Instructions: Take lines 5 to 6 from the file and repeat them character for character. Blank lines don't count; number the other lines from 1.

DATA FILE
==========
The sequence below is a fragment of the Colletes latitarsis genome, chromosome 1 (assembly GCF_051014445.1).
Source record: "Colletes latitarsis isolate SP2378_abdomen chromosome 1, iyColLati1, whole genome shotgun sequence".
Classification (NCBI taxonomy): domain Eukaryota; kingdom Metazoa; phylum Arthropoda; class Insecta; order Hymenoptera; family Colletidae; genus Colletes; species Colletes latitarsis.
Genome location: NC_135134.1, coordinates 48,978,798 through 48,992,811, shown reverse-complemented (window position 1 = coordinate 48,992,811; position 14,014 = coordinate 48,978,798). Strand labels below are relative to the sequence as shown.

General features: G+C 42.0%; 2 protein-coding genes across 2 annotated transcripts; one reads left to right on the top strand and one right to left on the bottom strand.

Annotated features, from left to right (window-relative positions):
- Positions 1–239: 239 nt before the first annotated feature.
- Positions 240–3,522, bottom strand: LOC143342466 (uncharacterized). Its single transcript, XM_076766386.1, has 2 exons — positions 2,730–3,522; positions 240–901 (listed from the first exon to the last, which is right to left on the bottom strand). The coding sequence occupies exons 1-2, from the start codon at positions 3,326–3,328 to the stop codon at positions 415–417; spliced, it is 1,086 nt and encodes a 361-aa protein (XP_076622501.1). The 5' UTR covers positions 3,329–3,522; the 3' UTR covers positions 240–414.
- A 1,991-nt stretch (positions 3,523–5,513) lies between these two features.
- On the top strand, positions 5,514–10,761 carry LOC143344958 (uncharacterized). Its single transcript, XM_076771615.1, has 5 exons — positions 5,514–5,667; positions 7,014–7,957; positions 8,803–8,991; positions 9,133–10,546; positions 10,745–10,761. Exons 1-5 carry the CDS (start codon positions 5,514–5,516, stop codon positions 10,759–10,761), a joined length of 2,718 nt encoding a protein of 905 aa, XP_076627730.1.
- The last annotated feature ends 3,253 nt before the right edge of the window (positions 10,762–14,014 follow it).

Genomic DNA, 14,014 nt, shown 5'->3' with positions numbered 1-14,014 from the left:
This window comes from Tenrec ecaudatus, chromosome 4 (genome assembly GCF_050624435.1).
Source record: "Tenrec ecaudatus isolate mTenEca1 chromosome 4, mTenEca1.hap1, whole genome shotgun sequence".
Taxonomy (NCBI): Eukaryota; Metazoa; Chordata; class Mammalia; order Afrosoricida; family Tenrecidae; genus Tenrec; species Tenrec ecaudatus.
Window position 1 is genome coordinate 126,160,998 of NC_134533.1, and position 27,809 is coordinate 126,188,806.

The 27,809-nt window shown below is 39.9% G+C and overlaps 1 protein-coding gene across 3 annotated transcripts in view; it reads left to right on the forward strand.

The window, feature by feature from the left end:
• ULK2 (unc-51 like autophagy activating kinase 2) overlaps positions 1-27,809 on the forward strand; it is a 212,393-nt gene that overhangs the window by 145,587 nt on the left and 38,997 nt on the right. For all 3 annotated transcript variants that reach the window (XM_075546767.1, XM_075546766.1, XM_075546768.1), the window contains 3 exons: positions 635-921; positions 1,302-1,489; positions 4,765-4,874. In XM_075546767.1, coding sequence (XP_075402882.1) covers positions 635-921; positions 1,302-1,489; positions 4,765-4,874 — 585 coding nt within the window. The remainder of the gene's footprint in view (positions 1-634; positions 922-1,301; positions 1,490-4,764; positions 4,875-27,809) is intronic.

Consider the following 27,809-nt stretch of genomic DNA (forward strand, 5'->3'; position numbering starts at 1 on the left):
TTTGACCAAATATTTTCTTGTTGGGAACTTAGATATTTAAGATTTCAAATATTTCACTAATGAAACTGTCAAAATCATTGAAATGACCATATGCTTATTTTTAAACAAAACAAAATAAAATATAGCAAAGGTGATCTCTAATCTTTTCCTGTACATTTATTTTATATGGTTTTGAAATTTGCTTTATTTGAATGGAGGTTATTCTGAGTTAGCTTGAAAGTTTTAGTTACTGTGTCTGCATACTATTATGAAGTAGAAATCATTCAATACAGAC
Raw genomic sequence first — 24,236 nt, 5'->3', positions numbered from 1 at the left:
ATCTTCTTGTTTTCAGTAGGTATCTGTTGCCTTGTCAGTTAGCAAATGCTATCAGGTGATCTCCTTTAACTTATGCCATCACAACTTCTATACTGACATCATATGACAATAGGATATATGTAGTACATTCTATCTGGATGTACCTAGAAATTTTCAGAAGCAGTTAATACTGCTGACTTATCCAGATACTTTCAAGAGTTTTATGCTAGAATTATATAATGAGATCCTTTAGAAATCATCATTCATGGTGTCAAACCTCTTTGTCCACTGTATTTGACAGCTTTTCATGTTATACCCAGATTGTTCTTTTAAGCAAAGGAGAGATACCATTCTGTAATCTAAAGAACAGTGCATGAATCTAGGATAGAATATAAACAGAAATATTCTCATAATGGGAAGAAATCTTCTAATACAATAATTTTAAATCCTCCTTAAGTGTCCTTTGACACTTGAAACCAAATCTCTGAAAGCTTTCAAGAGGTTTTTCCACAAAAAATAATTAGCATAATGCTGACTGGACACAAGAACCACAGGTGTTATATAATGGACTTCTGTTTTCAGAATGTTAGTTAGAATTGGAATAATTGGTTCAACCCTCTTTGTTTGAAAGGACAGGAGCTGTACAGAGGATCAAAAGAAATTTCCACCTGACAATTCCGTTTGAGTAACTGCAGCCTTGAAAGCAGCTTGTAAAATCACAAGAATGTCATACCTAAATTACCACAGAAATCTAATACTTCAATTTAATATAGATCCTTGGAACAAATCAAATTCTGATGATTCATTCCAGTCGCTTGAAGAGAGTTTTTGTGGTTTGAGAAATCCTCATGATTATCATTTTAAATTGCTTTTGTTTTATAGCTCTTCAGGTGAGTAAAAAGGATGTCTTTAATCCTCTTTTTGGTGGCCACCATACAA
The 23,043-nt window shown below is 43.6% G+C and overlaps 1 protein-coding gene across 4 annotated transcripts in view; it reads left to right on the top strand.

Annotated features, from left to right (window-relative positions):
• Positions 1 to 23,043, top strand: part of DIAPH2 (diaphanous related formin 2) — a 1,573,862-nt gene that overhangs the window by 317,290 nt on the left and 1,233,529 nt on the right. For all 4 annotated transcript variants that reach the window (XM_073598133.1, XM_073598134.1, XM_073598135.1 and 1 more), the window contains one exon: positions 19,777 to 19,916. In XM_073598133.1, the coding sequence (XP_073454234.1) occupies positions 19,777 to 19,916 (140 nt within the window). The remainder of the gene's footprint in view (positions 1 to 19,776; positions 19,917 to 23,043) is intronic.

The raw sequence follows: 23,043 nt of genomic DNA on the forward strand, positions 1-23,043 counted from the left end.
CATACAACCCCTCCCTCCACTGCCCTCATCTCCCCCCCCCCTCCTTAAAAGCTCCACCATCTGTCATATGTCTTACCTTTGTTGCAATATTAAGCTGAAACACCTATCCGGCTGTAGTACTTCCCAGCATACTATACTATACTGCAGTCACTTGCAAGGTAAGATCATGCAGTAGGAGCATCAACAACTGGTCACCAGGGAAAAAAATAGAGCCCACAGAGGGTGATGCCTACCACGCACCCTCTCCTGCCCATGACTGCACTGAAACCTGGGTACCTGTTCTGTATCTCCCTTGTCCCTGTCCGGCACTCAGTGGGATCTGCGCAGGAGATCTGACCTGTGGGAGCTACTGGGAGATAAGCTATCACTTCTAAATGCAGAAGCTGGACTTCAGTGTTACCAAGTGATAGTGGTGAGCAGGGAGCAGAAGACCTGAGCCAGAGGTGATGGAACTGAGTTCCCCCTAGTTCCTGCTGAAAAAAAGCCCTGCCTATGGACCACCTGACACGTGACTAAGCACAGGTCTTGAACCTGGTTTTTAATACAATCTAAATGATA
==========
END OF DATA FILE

General features: G+C 42.0%; 2 protein-coding genes across 2 annotated transcripts; one reads left to right on the top strand and one right to left on the bottom strand.

Annotated features, from left to right (window-relative positions):